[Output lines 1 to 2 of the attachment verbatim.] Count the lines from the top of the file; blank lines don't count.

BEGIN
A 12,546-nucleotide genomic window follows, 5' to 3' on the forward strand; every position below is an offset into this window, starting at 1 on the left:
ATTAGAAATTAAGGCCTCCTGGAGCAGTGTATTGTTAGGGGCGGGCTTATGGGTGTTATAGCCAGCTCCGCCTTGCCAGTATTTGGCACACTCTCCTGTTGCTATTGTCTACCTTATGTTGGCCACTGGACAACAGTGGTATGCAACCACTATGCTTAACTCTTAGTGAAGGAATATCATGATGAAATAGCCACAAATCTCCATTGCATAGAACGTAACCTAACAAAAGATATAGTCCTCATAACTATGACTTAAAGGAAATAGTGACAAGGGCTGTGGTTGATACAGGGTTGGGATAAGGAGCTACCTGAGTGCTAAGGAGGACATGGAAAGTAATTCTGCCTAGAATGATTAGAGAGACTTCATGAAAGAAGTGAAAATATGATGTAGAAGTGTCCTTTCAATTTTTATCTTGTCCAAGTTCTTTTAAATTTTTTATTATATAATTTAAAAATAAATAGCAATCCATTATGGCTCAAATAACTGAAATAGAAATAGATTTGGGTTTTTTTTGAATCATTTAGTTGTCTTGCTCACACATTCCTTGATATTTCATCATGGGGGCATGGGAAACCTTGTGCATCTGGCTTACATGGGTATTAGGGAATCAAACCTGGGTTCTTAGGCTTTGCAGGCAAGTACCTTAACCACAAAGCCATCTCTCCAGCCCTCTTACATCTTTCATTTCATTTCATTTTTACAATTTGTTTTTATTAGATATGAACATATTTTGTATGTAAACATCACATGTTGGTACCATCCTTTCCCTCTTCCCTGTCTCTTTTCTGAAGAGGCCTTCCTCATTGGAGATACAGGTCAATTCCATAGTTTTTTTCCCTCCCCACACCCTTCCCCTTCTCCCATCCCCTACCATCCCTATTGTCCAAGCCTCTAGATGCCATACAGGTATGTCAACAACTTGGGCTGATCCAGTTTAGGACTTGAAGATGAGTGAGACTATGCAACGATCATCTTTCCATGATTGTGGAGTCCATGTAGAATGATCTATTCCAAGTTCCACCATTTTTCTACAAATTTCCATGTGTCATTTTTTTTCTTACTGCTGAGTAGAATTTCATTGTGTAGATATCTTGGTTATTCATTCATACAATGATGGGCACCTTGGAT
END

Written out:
A 12,546-nucleotide genomic window follows, 5' to 3' on the forward strand; every position below is an offset into this window, starting at 1 on the left:
ATTAGAAATTAAGGCCTCCTGGAGCAGTGTATTGTTAGGGGCGGGCTTATGGGTGTTATAGCCAGCTCCGCCTTGCCAGTATTTGGCACACTCTCCTGTTGCTATTGTCTACCTTATGTTGGCCACTGGACAACAGTGGTATGCAACCACTATGCTTAACTCTTAGTGAAGGAATATCATGATGAAATAGCCACAAATCTCCATTGCATAGAACGTAACCTAACAAAAGATATAGTCCTCATAACTATGACTTAAAGGAAATAGTGACAAGGGCTGTGGTTGATACAGGGTTGGGATAAGGAGCTACCTGAGTGCTAAGGAGGACATGGAAAGTAATTCTGCCTAGAATGATTAGAGAGACTTCATGAAAGAAGTGAAAATATGATGTAGAAGTGTCCTTTCAATTTTTATCTTGTCCAAGTTCTTTTAAATTTTTTATTATATAATTTAAAAATAAATAGCAATCCATTATGGCTCAAATAACTGAAATAGAAATAGATTTGGGTTTTTTTTGAATCATTTAGTTGTCTTGCTCACACATTCCTTGATATTTCATCATGGGGGCATGGGAAACCTTGTGCATCTGGCTTACATGGGTATTAGGGAATCAAACCTGGGTTCTTAGGCTTTGCAGGCAAGTACCTTAACCACAAAGCCATCTCTCCAGCCCTCTTACATCTTTCATTTCATTTCATTTTTACAATTTGTTTTTATTAGATATGAACATATTTTGTATGTAAACATCACATGTTGGTACCATCCTTTCCCTCTTCCCTGTCTCTTTTCTGAAGAGGCCTTCCTCATTGGAGATACAGGTCAATTCCATAGTTTTTTTCCCTCCCCACACCCTTCCCCTTCTCCCATCCCCTACCATCCCTATTGTCCAAGCCTCTAGATGCCATACAGGTATGTCAACAACTTGGGCTGATCCAGTTTAGGACTTGAAGATGAGTGAGACTATGCAACGATCATCTTTCCATGATTGTGGAGTCCATGTAGAATGATCTATTCCAAGTTCCACCATTTTTCTACAAATTTCCATGTGTCATTTTTTTTCTTACTGCTGAGTAGAATTTCATTGTGTAGATATCTTGGTTATTCATTCATACAATGATGGGCACCTTGGAT